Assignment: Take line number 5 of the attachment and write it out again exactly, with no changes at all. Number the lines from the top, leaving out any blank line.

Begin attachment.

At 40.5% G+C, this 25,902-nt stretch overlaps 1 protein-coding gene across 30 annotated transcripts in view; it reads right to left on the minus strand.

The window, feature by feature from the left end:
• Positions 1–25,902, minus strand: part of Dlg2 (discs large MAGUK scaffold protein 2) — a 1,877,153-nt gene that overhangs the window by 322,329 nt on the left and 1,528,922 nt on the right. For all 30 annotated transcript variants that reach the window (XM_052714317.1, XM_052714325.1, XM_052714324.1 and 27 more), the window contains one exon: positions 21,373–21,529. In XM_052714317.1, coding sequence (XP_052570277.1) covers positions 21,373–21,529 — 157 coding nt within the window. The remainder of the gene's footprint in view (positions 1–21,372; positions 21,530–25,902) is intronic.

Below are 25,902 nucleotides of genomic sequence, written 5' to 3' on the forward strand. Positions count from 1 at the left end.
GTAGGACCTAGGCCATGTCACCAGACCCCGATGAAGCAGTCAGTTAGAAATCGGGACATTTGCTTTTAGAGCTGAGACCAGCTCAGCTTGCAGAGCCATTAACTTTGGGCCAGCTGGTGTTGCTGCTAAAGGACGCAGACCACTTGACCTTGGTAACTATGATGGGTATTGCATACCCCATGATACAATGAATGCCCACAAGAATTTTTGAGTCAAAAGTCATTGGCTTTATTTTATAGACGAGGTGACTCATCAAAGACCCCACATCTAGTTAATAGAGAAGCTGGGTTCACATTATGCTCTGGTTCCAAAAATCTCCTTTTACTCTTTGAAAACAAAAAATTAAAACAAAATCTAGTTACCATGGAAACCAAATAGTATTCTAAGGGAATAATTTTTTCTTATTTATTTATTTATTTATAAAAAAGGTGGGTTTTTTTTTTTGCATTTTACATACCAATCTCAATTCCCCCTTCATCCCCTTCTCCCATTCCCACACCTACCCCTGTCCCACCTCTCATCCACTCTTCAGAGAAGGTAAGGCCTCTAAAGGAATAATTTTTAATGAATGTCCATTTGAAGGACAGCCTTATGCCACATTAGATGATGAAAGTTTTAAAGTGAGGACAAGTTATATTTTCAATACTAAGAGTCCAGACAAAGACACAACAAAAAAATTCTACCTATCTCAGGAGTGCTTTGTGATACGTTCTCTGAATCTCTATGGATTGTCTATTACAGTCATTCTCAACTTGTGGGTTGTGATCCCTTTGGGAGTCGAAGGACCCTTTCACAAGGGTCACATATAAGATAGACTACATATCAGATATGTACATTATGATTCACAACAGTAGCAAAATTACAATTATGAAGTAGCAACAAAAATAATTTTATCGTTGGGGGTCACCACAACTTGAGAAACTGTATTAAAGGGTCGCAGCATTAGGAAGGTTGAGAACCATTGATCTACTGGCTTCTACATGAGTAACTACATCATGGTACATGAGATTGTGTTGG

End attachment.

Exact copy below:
GTAGGACCTAGGCCATGTCACCAGACCCCGATGAAGCAGTCAGTTAGAAATCGGGACATTTGCTTTTAGAGCTGAGACCAGCTCAGCTTGCAGAGCCATTAACTTTGGGCCAGCTGGTGTTGCTGCTAAAGGACGCAGACCACTTGACCTTGGTAACTATGATGGGTATTGCATACCCCATGATACAATGAATGCCCACAAGAATTTTTGAGTCAAAAGTCATTGGCTTTATTTTATAGACGAGGTGACTCATCAAAGACCCCACATCTAGTTAATAGAGAAGCTGGGTTCACATTATGCTCTGGTTCCAAAAATCTCCTTTTACTCTTTGAAAACAAAAAATTAAAACAAAATCTAGTTACCATGGAAACCAAATAGTATTCTAAGGGAATAATTTTTTCTTATTTATTTATTTATTTATAAAAAAGGTGGGTTTTTTTTTTTGCATTTTACATACCAATCTCAATTCCCCCTTCATCCCCTTCTCCCATTCCCACACCTACCCCTGTCCCACCTCTCATCCACTCTTCAGAGAAGGTAAGGCCTCTAAAGGAATAATTTTTAATGAATGTCCATTTGAAGGACAGCCTTATGCCACATTAGATGATGAAAGTTTTAAAGTGAGGACAAGTTATATTTTCAATACTAAGAGTCCAGACAAAGACACAACAAAAAAATTCTACCTATCTCAGGAGTGCTTTGTGATACGTTCTCTGAATCTCTATGGATTGTCTATTACAGTCATTCTCAACTTGTGGGTTGTGATCCCTTTGGGAGTCGAAGGACCCTTTCACAAGGGTCACATATAAGATAGACTACATATCAGATATGTACATTATGATTCACAACAGTAGCAAAATTACAATTATGAAGTAGCAACAAAAATAATTTTATCGTTGGGGGTCACCACAACTTGAGAAACTGTATTAAAGGGTCGCAGCATTAGGAAGGTTGAGAACCATTGATCTACTGGCTTCTACATGAGTAACTACATCATGGTACATGAGATTGTGTTGG